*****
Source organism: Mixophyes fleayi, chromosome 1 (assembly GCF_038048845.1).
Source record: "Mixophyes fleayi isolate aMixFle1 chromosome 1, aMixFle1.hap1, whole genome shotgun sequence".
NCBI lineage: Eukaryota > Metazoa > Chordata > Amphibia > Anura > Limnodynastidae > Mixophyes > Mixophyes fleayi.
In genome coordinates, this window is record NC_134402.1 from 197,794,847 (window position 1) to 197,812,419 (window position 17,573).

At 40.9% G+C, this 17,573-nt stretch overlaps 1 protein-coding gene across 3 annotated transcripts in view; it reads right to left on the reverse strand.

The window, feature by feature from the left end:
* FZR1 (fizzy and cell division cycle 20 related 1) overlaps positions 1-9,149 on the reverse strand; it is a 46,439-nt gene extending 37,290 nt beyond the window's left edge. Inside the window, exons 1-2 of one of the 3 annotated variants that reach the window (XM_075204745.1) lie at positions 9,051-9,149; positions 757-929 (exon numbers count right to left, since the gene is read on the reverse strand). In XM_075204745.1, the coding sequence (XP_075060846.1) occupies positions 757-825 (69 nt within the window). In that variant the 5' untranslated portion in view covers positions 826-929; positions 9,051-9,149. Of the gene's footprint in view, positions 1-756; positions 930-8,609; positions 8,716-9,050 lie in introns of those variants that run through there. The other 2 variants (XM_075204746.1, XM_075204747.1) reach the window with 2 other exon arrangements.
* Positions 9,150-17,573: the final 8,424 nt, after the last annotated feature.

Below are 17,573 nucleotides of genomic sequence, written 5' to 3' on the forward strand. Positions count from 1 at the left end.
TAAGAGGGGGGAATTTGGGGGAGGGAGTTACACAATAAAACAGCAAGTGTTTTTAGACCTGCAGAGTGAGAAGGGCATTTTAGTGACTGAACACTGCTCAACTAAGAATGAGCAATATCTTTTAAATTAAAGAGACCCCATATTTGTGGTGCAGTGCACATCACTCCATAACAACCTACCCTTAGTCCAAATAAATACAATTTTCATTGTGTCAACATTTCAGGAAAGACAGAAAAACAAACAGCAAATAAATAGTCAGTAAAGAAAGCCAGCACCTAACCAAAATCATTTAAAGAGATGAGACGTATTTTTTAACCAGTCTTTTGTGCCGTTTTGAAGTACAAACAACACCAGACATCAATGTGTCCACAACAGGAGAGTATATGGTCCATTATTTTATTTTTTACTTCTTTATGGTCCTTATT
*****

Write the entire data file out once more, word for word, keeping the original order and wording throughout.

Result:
Source organism: Mixophyes fleayi, chromosome 1 (assembly GCF_038048845.1).
Source record: "Mixophyes fleayi isolate aMixFle1 chromosome 1, aMixFle1.hap1, whole genome shotgun sequence".
NCBI lineage: Eukaryota > Metazoa > Chordata > Amphibia > Anura > Limnodynastidae > Mixophyes > Mixophyes fleayi.
In genome coordinates, this window is record NC_134402.1 from 197,794,847 (window position 1) to 197,812,419 (window position 17,573).

At 40.9% G+C, this 17,573-nt stretch overlaps 1 protein-coding gene across 3 annotated transcripts in view; it reads right to left on the reverse strand.

The window, feature by feature from the left end:
* FZR1 (fizzy and cell division cycle 20 related 1) overlaps positions 1-9,149 on the reverse strand; it is a 46,439-nt gene extending 37,290 nt beyond the window's left edge. Inside the window, exons 1-2 of one of the 3 annotated variants that reach the window (XM_075204745.1) lie at positions 9,051-9,149; positions 757-929 (exon numbers count right to left, since the gene is read on the reverse strand). In XM_075204745.1, the coding sequence (XP_075060846.1) occupies positions 757-825 (69 nt within the window). In that variant the 5' untranslated portion in view covers positions 826-929; positions 9,051-9,149. Of the gene's footprint in view, positions 1-756; positions 930-8,609; positions 8,716-9,050 lie in introns of those variants that run through there. The other 2 variants (XM_075204746.1, XM_075204747.1) reach the window with 2 other exon arrangements.
* Positions 9,150-17,573: the final 8,424 nt, after the last annotated feature.

Below are 17,573 nucleotides of genomic sequence, written 5' to 3' on the forward strand. Positions count from 1 at the left end.
TAAGAGGGGGGAATTTGGGGGAGGGAGTTACACAATAAAACAGCAAGTGTTTTTAGACCTGCAGAGTGAGAAGGGCATTTTAGTGACTGAACACTGCTCAACTAAGAATGAGCAATATCTTTTAAATTAAAGAGACCCCATATTTGTGGTGCAGTGCACATCACTCCATAACAACCTACCCTTAGTCCAAATAAATACAATTTTCATTGTGTCAACATTTCAGGAAAGACAGAAAAACAAACAGCAAATAAATAGTCAGTAAAGAAAGCCAGCACCTAACCAAAATCATTTAAAGAGATGAGACGTATTTTTTAACCAGTCTTTTGTGCCGTTTTGAAGTACAAACAACACCAGACATCAATGTGTCCACAACAGGAGAGTATATGGTCCATTATTTTATTTTTTACTTCTTTATGGTCCTTATT